Parents

Postpartum Depression - The Elephant in My Baby's Nursery

Why doesn’t anyone talk about how hard it is?
03/13/2017 05:00pm ET | Updated March 15, 2017
Bo Sellers

I’m a new mom, and it’s hard. Why doesn’t anyone talk about how hard it is?

Or maybe they did and I just didn’t listen, clouded by cozy visions of trips to Disney and spending Saturday mornings building pillow forts. Either way, I’m here now and having a bit of an identity crisis as I try to figure out who I am as a mom.

I became pregnant less than three months into my relationship. In less than a year I went from being a single, dick-joke-slinging comedian, to nesting and preparing to care for a little human.

After chatting with other new moms, and seasoned moms, I’ve learned postpartum depression doesn’t discriminate. It can hit you at any moment, regardless of how planned your pregnancy was.

When my daughter was born I realized I was depressed during my pregnancy. I felt like a new woman with her on the outside. Because of this, I thought I was safe from this rarely talked about, yet debilitating, state of sadness. I realized I was still depressed when I awoke crying a few mornings in a row, convinced I was drowning in my own life. It seemingly came out of nowhere but was merely cloaked by the excitement of having a new baby.

I’m normally a self-proclaimed eternal optimist, so the angry fits, and negative outlook should’ve clued me in sooner. It’s taken a few weeks to get comfortable with the idea of being sad, and I’m still trying to figure out how to cope.

It’s a strange experience. After all, I have a gorgeous, and healthy, daughter and wake-up everyday next to a loving partner who supports my passions and makes me laugh. What more does a lady need in life? Balanced hormones. That’s what a lady needs. Balanced hormones.

I haven’t felt as clouded as I feel now in over 4 years, and I’d almost forgotten what it felt like to be sad. When I’m NOT depressed, and living in the present moment, life seems clear and flows like a river. When I get stuck in a rut, I’m running around in a haze, going through the motions of life without actually living.

It’s very humbling to be back here, to see things from an entirely different side than my normal. I’ve been faking smiles and doing “the dance,” the societal dance of complacency. I’m super thankful I recognized the symptoms quicker than I have in my past, but it doesn’t make being a new mom any easier. Anxiety and depression come when you resist change, which I’ve been doing because I’m in scary and unfamiliar territory. But motherhood is getting comfortable with the uncomfortable.

Albeit experiencing copious amounts of growing pains, and loads of self-discovery in my 20s, at my foundation I could still tell you who I was, and how I defined myself. I was a fun-loving party girl who enjoyed uniting a room with a well-crafted dick joke. I made no apologies for who I was.

Now, at 31, I feel completely lost as I try on different hats belonging to various types of moms I’ve met in my life. I’ve personally always been more of a Marilyn than a Jackie O, yet I spent my first week as a stay-at-home-mom picking up dry-cleaning, grocery shopping and wiping my daughter’s ass. I made my partner breakfast, lunch, and dinner everyday and was trying really hard to be a “perfect” housewife. I was miserable.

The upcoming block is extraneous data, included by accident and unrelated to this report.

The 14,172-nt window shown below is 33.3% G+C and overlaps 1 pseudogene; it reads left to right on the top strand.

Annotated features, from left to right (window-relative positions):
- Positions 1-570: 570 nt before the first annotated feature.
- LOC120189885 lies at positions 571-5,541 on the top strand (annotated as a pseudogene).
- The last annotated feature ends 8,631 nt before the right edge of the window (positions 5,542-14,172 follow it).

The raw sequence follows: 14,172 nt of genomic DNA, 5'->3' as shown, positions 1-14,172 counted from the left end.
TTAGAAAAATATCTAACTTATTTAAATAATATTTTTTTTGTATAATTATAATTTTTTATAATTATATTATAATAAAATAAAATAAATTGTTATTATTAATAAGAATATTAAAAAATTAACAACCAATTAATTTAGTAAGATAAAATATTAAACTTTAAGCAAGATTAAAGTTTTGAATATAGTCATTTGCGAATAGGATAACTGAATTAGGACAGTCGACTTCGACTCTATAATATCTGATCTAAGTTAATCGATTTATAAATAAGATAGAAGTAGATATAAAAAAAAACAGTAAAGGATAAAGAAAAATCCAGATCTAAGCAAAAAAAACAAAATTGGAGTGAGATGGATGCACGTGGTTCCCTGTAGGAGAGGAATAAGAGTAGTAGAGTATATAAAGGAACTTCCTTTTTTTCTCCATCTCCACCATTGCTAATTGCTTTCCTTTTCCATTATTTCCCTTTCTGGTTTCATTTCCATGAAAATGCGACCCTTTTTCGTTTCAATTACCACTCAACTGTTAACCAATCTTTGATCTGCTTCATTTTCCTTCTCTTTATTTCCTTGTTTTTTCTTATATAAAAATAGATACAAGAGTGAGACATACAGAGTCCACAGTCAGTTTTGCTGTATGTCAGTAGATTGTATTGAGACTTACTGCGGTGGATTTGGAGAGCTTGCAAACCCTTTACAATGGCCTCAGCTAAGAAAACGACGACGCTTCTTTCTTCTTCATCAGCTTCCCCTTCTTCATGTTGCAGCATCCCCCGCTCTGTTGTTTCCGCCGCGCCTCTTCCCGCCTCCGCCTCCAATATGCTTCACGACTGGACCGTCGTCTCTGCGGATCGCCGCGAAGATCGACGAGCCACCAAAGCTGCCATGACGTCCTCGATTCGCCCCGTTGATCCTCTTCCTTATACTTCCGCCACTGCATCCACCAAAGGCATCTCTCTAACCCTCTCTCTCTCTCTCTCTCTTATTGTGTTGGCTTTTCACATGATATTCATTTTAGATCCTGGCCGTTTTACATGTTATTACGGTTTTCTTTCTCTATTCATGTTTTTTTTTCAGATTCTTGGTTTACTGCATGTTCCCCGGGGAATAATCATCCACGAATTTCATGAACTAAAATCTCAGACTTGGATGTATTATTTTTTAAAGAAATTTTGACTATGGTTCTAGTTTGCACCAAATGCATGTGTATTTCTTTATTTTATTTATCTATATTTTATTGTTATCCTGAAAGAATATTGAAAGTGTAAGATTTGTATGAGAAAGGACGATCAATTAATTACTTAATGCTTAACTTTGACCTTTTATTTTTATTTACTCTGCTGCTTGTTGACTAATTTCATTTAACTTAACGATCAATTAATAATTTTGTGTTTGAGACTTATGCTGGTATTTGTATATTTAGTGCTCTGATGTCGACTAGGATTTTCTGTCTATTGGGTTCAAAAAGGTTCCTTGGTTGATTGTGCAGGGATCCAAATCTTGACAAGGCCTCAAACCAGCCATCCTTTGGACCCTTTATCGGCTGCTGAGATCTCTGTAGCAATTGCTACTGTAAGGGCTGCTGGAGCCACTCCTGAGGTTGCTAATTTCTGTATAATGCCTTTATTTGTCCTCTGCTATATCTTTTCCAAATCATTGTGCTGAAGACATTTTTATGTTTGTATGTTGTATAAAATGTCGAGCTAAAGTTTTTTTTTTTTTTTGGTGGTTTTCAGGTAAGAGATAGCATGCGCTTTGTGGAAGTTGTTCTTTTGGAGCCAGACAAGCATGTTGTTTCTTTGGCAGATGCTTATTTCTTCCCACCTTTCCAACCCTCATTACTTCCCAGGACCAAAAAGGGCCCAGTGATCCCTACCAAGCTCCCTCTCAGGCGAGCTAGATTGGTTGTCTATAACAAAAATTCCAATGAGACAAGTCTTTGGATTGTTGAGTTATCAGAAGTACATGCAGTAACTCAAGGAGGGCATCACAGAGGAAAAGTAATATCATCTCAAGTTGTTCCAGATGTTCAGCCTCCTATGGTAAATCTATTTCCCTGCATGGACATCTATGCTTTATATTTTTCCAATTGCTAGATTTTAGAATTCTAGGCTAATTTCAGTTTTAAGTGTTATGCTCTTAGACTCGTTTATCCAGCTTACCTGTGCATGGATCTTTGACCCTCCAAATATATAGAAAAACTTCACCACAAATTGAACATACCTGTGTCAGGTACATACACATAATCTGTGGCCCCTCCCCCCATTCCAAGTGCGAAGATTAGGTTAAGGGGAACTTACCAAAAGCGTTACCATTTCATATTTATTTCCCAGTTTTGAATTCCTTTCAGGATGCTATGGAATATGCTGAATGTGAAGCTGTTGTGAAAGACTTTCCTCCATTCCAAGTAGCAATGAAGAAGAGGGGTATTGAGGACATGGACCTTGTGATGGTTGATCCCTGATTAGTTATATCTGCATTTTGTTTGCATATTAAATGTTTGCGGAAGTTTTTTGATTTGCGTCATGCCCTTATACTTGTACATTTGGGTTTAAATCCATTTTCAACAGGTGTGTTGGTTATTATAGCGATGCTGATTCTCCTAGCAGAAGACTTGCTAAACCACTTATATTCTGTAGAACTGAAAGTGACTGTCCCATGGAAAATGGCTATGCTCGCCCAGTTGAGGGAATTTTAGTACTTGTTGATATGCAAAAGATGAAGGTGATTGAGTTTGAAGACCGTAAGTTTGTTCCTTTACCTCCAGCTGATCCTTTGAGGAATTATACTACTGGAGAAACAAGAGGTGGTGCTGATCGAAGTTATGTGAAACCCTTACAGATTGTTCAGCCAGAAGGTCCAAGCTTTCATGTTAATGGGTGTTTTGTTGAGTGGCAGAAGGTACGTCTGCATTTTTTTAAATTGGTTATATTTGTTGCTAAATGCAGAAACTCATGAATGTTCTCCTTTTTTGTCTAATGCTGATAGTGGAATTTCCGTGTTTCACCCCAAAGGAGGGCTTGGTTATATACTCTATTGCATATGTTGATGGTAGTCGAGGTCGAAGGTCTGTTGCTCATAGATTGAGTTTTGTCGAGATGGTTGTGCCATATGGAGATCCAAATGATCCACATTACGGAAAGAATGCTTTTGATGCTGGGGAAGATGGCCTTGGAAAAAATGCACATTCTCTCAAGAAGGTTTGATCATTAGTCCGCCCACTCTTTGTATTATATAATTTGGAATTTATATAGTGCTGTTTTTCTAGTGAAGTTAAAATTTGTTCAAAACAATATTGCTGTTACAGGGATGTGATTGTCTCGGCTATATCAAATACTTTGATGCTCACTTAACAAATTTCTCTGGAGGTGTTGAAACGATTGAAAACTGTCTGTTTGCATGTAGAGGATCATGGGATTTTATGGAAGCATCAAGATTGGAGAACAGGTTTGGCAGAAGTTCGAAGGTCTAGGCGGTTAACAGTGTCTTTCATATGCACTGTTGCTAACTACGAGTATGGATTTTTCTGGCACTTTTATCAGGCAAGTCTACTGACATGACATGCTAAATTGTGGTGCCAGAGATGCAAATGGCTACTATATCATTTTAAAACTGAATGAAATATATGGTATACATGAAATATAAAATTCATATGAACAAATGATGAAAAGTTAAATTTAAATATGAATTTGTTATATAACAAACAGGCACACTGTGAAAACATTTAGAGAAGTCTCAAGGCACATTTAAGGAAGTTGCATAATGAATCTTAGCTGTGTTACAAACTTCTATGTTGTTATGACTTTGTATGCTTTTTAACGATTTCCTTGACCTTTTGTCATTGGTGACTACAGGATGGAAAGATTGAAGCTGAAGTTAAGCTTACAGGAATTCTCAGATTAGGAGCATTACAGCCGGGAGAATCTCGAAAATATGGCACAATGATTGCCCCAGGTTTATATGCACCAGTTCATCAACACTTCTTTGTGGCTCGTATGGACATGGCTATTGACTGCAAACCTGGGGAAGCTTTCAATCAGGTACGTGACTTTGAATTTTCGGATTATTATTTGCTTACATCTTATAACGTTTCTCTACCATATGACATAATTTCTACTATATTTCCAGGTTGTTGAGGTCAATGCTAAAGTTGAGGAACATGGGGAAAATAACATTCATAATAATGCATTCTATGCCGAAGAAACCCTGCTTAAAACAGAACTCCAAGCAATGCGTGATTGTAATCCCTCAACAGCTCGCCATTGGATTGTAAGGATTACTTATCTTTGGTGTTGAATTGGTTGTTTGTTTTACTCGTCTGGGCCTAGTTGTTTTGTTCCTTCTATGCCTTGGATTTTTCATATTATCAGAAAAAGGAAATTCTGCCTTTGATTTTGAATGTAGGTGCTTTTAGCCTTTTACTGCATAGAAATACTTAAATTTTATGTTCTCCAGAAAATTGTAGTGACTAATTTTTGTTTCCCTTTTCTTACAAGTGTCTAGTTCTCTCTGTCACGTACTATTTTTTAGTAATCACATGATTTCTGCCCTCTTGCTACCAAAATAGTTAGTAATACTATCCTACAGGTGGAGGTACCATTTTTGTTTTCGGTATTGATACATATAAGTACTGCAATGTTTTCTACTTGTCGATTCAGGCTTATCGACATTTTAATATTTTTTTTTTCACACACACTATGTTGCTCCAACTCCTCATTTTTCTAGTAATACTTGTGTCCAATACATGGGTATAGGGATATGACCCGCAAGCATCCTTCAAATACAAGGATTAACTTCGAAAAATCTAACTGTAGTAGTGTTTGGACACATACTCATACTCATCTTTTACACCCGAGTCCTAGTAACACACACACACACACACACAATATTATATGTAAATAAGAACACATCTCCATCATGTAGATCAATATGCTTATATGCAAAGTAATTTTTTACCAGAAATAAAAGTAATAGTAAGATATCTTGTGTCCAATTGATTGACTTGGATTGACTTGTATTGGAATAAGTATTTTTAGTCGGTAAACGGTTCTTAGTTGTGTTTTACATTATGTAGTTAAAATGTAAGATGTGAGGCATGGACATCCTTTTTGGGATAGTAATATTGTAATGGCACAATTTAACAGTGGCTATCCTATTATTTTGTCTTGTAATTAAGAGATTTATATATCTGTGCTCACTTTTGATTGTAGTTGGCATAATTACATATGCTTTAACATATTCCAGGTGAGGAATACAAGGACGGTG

When I was childless, I filled my spare time with the gym, tanning, spa days and brunch. The things that once centered me are pushed to the back-burner as I naturally put my child’s, and partner’s, needs first. But I have to remember to take care of myself. If I’m not taking care of me, I can’t take care of anyone.

My body image has also been a constant area of contention the last year as I gained 65 pounds while pregnant. I was quite delusional regarding how I imagined my pregnancy going. I thought I’d eat entirely organic, and do prenatal yoga daily, in preparation for a peaceful and natural birth. I couldn’t have been more wrong.

Every day, for 39 weeks, felt like the world’s worst hangover, the kind where you are utterly nauseous but can’t throw up. I had zero energy and physically couldn’t stomach more than laying on the couch, and eating pizza. It was rough.

When I eat well, I feel well. Yet lately I’ve bargained with myself and made excuses to be lazy and unmotivated. I’ve been eating like shit, so I feel like shit. I’m literally feeding my own depression by choosing easy, and unhealthy, options. It’s just one example of not taking care of myself.

None of these truths make me a bad mom. They make me human. I’m only human. Becoming a parent is an extremely monumental life transition. Sleepless nights, and fussy days, are a right of passage requiring patience and compassion, for yourself, to gracefully survive.

As humans, we tend to shy away from emotions that make us such. We respond with a platonic “I’m fine,” when prompted how we are doing, instead of asking for help, or directions, to the light at the end of our tunnels. Everyone goes through clouds of fog at some point in their lives. Sharing these experiences helps us relate to each other and feel less alone, easing some of the more difficult obstacles we may face.

Making other mom friends has helped a lot and I’m feeling closer to defining who I am as a mom. In the meantime, I’ve found solace in what a blessing my daughter truly is. My current purpose, and daily goal, is to make her laugh. She’s my best audience and has given my poop jokes a renewed energy.

Being a mom isn’t easy, but sleepy smiles, endless cuddles, and the prospect of embarrassing her in front of her friends someday, make it all worth it.

This article was previously published on MommyImHungry.com. Connect with Bo on Facebook, Instagram, Twitter, or Pinterest for more realities of becoming a momma.